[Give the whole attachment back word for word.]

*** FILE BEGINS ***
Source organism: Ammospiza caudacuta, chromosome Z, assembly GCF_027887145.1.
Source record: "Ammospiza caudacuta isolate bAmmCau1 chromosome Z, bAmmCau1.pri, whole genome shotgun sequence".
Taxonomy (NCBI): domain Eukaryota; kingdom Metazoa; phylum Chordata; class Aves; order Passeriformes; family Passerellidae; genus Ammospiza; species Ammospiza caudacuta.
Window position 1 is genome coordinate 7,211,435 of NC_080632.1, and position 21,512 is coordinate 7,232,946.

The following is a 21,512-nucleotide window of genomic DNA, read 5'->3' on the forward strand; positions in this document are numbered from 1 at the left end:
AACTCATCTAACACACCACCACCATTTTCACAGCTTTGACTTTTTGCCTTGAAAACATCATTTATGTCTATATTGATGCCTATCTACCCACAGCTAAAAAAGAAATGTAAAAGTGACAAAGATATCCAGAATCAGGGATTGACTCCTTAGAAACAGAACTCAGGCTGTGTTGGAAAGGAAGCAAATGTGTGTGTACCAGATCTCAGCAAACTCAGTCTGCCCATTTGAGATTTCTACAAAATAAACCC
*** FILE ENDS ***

Source organism: Ammospiza caudacuta, chromosome Z, assembly GCF_027887145.1.
Source record: "Ammospiza caudacuta isolate bAmmCau1 chromosome Z, bAmmCau1.pri, whole genome shotgun sequence".
Taxonomy (NCBI): domain Eukaryota; kingdom Metazoa; phylum Chordata; class Aves; order Passeriformes; family Passerellidae; genus Ammospiza; species Ammospiza caudacuta.
Window position 1 is genome coordinate 7,211,435 of NC_080632.1, and position 21,512 is coordinate 7,232,946.

The following is a 21,512-nucleotide window of genomic DNA, read 5'->3' on the forward strand; positions in this document are numbered from 1 at the left end:
AACTCATCTAACACACCACCACCATTTTCACAGCTTTGACTTTTTGCCTTGAAAACATCATTTATGTCTATATTGATGCCTATCTACCCACAGCTAAAAAAGAAATGTAAAAGTGACAAAGATATCCAGAATCAGGGATTGACTCCTTAGAAACAGAACTCAGGCTGTGTTGGAAAGGAAGCAAATGTGTGTGTACCAGATCTCAGCAAACTCAGTCTGCCCATTTGAGATTTCTACAAAATAAACCC